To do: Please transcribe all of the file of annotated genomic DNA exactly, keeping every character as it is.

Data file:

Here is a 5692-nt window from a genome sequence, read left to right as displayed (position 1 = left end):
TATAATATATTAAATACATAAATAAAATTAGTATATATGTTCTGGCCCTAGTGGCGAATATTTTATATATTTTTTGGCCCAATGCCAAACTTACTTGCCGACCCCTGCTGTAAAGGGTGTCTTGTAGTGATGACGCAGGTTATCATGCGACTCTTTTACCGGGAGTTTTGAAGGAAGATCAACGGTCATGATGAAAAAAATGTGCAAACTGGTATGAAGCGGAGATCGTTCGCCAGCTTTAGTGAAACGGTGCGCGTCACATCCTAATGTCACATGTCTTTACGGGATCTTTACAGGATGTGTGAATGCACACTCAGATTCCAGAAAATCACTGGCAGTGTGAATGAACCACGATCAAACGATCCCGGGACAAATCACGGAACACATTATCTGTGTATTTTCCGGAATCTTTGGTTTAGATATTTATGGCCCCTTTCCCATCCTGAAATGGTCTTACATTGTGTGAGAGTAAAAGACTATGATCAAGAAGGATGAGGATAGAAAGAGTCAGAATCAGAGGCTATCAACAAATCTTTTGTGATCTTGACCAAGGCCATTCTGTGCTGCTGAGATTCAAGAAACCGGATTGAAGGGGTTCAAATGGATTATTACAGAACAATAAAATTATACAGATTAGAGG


Here is a 5692-nt window from a genome sequence, read left to right as displayed (position 1 = left end):
TATAATATATTAAATACATAAATAAAATTAGTATATATGTTCTGGCCCTAGTGGCGAATATTTTATATATTTTTTGGCCCAATGCCAAACTTACTTGCCGACCCCTGCTGTAAAGGGTGTCTTGTAGTGATGACGCAGGTTATCATGCGACTCTTTTACCGGGAGTTTTGAAGGAAGATCAACGGTCATGATGAAAAAAATGTGCAAACTGGTATGAAGCGGAGATCGTTCGCCAGCTTTAGTGAAACGGTGCGCGTCACATCCTAATGTCACATGTCTTTACGGGATCTTTACAGGATGTGTGAATGCACACTCAGATTCCAGAAAATCACTGGCAGTGTGAATGAACCACGATCAAACGATCCCGGGACAAATCACGGAACACATTATCTGTGTATTTTCCGGAATCTTTGGTTTAGATATTTATGGCCCCTTTCCCATCCTGAAATGGTCTTACATTGTGTGAGAGTAAAAGACTATGATCAAGAAGGATGAGGATAGAAAGAGTCAGAATCAGAGGCTATCAACAAATCTTTTGTGATCTTGACCAAGGCCATTCTGTGCTGCTGAGATTCAAGAAACCGGATTGAAGGGGTTCAAATGGATTATTACAGAACAATAAAATTATACAGATTAGAGG